Each year, we collect data from thousands of grants awarded by hundreds of peace and security funders. We do this for two primary reasons: to illuminate the field of peace and security grantmaking, and to provide a nuanced understanding of the issues and strategies peace and security funders support. In 2017—the latest year complete data is available—330 foundations awarded 2,162 grants, totaling $435.4 million in support of a more peaceful world.
We seek to continuously improve the quality and, thus, the utility of the data in the Peace and Security Funding Index. We believe that more detailed and timely data opens the door for greater transparency in the field and, by extension, facilitates more responsive, effective grantmaking.
We use grants data to tell the story of who gets funded and where the money is going. Unfortunately, the story we are able to tell is constrained by the timeliness of the data. We are limited to telling a story that is already three years old due to the delay in foundations submitting their data. This year, we are calling on foundations to submit their list of 2018 grants by the end of June 2019.
Beyond allowing for a more current analysis of the funding landscape, timely data allows foundations to easily identify potential allies and partners, and review their grantmaking and partnerships within the context of a changing field, not just as individual grantmakers. How much more impactful could this field be if we had a more expansive, detailed, and real-time view of who and what is funded?
Timely data also gives grantseekers greater insight into where foundations’ current priorities lie. This helps grantees more easily identify foundations with similar interests, allowing them to narrow their target list and, therefore, spend less time fundraising and more time doing the important work that foundations support them to do. Greater transparency of the funding landscape can pave the way for more open, honest, and equitable relationships between funders and their grantees.
Beyond contributing to a more transparent field, we seek more detailed and timely data so that we can move the conversation forward—to get beyond simply who and what is funded, and start looking at what it all means. For example, what issues and regions are underfunded and why?
Peace and security funders are often the gatekeepers to determining which issues and communities are prioritized. With this power comes great responsibility to engage in the work in a way that centers the needs and priorities of grantees, partners, and the communities they serve. More detailed and timely data would enable us to uncover inequities in peace and security grantmaking—who is getting funded, who isn’t, and why—so that we might be able to begin to rectify them.
The Index currently maps the field of peace and security funding; but with more detailed and timely data, it has the potential to transform this field. We encourage foundations to submit the previous years’ grants data by June 30 of each year through Candid’s (formerly Foundation Center and Guidestar) eReporting program.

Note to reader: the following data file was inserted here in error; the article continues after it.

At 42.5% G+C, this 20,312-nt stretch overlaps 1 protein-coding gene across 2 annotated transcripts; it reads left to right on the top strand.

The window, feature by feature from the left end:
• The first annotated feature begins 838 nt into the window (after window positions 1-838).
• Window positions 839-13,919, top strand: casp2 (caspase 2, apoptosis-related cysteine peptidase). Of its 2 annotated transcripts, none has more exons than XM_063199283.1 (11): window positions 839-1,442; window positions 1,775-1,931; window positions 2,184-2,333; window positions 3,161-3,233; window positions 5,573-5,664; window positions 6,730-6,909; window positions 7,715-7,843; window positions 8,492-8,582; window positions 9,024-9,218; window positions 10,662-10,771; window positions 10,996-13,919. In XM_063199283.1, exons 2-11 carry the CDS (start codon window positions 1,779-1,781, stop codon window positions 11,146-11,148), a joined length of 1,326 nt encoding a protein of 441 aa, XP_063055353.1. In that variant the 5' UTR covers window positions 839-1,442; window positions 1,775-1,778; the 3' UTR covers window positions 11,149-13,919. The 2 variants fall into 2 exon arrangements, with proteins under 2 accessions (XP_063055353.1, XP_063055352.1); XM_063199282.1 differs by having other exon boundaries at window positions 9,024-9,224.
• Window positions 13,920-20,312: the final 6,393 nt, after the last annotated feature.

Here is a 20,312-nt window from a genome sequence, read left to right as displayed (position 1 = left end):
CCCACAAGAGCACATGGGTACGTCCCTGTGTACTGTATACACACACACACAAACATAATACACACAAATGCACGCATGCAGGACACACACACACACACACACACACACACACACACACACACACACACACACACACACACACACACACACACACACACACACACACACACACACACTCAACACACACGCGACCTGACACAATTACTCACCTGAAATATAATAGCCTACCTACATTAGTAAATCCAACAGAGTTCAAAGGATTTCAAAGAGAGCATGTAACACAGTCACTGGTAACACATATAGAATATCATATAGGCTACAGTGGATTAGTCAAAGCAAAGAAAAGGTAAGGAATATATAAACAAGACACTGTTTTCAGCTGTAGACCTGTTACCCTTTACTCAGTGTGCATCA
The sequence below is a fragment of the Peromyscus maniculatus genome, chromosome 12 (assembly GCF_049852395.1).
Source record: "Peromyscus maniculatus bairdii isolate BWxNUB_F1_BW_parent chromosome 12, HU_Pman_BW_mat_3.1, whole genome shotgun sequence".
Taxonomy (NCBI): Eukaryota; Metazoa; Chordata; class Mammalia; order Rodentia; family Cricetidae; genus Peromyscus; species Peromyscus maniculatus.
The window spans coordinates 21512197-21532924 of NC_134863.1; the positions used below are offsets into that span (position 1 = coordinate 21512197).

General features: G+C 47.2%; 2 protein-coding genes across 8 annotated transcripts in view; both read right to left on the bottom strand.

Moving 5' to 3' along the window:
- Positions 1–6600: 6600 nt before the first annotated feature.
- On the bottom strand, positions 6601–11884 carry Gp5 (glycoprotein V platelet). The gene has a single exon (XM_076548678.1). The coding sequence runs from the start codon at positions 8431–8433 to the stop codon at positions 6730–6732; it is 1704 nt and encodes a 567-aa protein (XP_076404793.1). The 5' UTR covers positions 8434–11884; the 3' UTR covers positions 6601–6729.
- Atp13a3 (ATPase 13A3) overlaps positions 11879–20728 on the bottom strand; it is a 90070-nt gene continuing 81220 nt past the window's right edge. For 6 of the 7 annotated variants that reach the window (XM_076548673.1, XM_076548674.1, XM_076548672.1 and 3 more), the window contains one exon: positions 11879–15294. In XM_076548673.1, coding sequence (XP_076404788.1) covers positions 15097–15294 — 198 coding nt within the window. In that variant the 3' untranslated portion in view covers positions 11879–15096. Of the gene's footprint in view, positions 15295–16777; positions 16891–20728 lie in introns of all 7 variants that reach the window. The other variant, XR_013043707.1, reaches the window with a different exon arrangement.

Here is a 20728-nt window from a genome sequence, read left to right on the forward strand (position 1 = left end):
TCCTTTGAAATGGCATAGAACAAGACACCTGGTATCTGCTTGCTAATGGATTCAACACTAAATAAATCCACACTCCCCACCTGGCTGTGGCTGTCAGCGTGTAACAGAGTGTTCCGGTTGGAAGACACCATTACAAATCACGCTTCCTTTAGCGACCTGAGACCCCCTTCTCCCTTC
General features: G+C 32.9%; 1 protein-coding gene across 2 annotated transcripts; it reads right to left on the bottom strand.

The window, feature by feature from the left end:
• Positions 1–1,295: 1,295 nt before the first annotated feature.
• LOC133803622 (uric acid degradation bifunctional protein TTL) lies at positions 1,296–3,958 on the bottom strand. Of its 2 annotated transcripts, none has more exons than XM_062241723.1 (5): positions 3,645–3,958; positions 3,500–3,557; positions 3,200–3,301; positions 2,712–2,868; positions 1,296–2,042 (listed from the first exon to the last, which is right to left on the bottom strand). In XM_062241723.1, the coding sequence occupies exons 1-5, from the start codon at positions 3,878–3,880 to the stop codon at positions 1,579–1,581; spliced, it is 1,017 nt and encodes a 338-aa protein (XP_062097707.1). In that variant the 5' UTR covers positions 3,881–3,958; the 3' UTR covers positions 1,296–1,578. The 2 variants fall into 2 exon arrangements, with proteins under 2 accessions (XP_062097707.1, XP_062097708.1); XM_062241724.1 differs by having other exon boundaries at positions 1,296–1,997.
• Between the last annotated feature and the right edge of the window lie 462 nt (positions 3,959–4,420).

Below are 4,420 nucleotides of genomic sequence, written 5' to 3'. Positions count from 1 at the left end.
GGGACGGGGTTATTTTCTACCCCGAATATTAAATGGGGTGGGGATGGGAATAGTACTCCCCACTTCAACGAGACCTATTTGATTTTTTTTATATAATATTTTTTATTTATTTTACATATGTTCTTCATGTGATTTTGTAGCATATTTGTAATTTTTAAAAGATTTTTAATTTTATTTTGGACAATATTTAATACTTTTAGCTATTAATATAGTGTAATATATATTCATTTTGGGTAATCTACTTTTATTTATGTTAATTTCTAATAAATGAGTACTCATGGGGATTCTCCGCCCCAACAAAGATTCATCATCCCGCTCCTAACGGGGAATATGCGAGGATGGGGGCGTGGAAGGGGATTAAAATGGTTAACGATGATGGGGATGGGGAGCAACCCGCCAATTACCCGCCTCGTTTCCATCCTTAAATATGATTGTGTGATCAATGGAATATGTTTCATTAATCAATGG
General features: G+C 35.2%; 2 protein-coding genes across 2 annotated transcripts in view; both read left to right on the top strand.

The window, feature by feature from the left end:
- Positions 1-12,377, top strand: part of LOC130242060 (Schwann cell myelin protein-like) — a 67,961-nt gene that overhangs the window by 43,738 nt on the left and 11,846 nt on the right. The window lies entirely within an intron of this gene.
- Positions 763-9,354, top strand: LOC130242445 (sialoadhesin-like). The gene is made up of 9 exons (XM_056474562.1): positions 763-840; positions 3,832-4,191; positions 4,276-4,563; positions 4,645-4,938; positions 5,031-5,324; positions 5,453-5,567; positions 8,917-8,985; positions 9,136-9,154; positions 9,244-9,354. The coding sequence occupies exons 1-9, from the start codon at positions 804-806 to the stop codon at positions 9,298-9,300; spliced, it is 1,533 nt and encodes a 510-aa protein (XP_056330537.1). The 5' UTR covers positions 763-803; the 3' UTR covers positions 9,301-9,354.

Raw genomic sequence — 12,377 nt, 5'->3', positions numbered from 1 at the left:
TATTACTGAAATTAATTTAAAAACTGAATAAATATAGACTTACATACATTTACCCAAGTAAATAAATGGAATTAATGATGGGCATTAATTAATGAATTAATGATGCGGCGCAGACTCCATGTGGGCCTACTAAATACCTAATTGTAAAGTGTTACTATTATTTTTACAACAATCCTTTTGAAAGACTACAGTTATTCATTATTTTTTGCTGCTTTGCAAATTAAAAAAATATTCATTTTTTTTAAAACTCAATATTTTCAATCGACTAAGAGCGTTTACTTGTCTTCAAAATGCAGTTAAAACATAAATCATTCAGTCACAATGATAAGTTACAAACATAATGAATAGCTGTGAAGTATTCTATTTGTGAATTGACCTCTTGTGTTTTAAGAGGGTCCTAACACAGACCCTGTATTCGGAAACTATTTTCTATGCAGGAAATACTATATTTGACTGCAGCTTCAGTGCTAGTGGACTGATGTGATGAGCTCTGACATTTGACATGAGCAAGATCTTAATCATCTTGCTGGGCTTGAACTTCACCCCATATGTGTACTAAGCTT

We look forward to working with the peace and security funding community to increase the timeliness of data submissions and contribute to more responsive, effective, and equitable grantmaking.
Rachel LaForgia and Genevieve Boutilier,
Peace and Security Funders Group
The authors would like to thank the PSFG members who submitted their data and contributed spotlights on their grantmaking. We also thank Lauren Bradford and Inga Ingulfsen of Candid (formerly Foundation Center and GuideStar) and Alexandra Toma of PSFG for their support on this project.
About the Peace and Security Funders Group
The Peace and Security Funders Group (PSFG) is a network of peace and security funders committed to promoting international peace and security. PSFG is dedicated to enhancing the effectiveness of philanthropy that’s focused on peace and security issues. To this end, PSFG facilitates the exchange of information and ideas; fosters collaboration; and provides educational opportunities for its members. PSFG also encourages new funders to join the field. In addition, PSFG seeks to catalyze a shift in its membership to embrace a more diverse, inclusive, and equitable approach to peace and security funding; and to build a case for why diversity, equity, and inclusion are integral to increased effectiveness of peace and security grantmaking. Learn more at www.peaceandsecurity.org.
Foundation Center and GuideStar joined forces in 2019 to become Candid, a 501c3 nonprofit organization. Every year, millions of nonprofits spend trillions of dollars around the world. Candid finds out where that money comes from, where it goes, and why it matters. Through research, collaboration, and training, Candid connects people who want to change the world to the resources they need to do it. Candid’s data tools on nonprofits, foundations, and grants are the most comprehensive in the world. Find out more at www.candid.org.